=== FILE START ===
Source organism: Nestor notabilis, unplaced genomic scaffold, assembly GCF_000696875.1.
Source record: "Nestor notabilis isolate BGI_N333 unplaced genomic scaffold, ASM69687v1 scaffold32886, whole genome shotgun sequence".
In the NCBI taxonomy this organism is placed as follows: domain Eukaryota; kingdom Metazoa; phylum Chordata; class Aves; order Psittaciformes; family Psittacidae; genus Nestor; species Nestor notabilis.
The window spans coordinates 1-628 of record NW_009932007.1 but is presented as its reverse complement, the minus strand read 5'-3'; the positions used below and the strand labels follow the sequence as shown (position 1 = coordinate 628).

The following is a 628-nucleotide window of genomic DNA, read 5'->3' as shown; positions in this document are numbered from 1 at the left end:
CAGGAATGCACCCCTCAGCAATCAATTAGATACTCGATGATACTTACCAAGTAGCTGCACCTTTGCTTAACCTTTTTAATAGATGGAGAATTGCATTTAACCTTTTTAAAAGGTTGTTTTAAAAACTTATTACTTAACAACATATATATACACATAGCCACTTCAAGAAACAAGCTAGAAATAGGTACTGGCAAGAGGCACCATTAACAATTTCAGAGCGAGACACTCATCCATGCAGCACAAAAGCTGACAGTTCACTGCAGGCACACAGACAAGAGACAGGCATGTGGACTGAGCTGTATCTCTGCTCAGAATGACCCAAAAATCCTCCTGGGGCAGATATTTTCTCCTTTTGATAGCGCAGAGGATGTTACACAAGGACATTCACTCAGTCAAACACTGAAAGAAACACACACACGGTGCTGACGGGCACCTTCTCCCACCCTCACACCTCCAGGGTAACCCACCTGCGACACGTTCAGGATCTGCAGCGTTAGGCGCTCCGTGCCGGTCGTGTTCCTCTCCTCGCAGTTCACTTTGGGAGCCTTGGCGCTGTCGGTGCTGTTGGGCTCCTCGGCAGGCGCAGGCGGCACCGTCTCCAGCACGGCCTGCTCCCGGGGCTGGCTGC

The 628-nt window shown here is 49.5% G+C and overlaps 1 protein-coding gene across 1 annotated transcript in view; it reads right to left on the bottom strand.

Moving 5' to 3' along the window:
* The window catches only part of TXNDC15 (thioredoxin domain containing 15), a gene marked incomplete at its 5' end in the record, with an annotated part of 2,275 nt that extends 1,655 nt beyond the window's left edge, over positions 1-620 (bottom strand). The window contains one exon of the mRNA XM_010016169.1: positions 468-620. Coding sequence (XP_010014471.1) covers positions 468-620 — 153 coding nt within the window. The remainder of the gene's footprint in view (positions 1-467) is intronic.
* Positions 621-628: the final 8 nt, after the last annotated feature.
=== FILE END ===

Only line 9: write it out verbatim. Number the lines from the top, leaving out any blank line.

* The window catches only part of TXNDC15 (thioredoxin domain containing 15), a gene marked incomplete at its 5' end in the record, with an annotated part of 2,275 nt that extends 1,655 nt beyond the window's left edge, over positions 1-620 (bottom strand). The window contains one exon of the mRNA XM_010016169.1: positions 468-620. Coding sequence (XP_010014471.1) covers positions 468-620 — 153 coding nt within the window. The remainder of the gene's footprint in view (positions 1-467) is intronic.